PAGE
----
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It’s a challenge that universities around the world grapple with, namely creating and maintaining the best structure to develop good bits of their intellectual property into saleable products.

Universities, at least in New Zealand, are never terribly flush with money, and turning an idea into income takes capital up front and varying lengths of time, to maybe, realise a return.

It’s no different in Wellington, and changes are afoot at Victoria University’s commercialisation vehicle, Viclink, whose flagship success is the maker of small scale nuclear magnetic resonance products, Magritek.

The university’s going through discussions with Viclink staff, looking at ways to be more efficient says VUW vice chancellor Neil Quigley. Some of the changes will involve staff losses, though Quigley is at pains to point out that the university is keeping its commercialisation arm.

“Over the past few years Viclink’s built up a variety of back office support functions such as marketing, I.T. and other things,” Quigley says. “It’s clear that’s not the efficient way to do it.”

A reintegration of the back office to the university will probably take place (final decision is still to be made), and “the intent is to ensure we still get as much money into actual commercialisation per se,” he says.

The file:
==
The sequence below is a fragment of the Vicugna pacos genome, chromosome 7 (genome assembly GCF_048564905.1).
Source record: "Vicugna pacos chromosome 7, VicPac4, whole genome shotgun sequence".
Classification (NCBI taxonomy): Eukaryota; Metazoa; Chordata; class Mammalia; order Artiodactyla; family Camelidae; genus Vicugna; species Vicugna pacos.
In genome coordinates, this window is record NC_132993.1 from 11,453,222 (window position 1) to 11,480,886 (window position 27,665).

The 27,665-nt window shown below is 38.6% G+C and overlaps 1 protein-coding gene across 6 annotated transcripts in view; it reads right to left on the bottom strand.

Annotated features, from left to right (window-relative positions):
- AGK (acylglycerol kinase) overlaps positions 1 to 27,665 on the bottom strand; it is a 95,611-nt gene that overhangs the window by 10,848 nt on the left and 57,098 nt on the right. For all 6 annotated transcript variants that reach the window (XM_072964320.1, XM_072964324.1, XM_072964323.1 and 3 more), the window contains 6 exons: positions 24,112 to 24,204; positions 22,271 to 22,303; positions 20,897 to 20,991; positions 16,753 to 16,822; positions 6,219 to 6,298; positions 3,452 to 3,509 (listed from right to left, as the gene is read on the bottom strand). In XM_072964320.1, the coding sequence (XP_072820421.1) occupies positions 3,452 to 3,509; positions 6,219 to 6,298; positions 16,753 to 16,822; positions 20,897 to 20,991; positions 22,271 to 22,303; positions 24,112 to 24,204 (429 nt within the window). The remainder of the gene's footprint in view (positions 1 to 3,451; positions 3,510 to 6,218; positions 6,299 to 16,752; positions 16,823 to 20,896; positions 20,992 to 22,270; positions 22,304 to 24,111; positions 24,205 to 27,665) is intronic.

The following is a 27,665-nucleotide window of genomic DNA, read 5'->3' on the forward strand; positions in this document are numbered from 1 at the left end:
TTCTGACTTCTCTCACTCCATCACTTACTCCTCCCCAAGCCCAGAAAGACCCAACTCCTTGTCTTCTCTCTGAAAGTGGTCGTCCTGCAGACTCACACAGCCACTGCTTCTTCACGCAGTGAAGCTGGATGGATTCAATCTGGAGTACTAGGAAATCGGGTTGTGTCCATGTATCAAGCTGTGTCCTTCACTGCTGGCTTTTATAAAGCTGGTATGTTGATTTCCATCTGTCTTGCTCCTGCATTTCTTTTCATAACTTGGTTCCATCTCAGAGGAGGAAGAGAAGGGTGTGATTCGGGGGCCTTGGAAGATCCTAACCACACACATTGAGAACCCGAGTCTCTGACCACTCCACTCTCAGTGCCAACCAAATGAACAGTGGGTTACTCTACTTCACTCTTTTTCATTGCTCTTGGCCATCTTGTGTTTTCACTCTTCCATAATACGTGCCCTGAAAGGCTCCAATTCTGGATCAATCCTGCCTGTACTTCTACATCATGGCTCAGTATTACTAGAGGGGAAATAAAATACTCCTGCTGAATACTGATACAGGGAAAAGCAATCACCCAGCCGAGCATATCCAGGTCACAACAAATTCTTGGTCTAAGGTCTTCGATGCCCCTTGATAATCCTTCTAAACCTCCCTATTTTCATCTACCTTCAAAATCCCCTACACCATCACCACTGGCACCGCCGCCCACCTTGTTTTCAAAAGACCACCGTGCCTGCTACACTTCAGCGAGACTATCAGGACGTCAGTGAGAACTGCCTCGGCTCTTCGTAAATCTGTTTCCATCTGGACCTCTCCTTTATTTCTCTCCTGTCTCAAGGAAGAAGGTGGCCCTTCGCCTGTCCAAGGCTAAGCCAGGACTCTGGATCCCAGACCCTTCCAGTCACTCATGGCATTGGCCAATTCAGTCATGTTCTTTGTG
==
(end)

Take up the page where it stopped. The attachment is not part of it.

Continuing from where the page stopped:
The changes may include a scaling back of a chief executive role to a managing director type for a couple of days a week for the wholly owned subsidiary which operates as a separate company. Though it is not a hugely high risk enterprise, Quigley says it makes sense to keep Viclink as a separate entity for accounting and other reasons.

VUW’s challenge is reflected around the world by universities. Some varsities keep all commercialisation in-house, through to others shopping it all out to a contracting third party who retain a share of any equity for creating successful businesses.

Some universities are also able to cross-subsidise capital requirements and commercialisation with other functions such as contract research. This is the model used by Auckland University’s UniServices.

However VUW has a separate contract research segment that isn’t aligned to Viclink.

Why should Victoria bother about commercialisation at all?

“We’ve got valuable IP, and its sensible to be thinking of how to maximise the value from that,” Quigley says.

“The question is what model do we use, and the point at which we plan for the university to exit profitably and sell out.”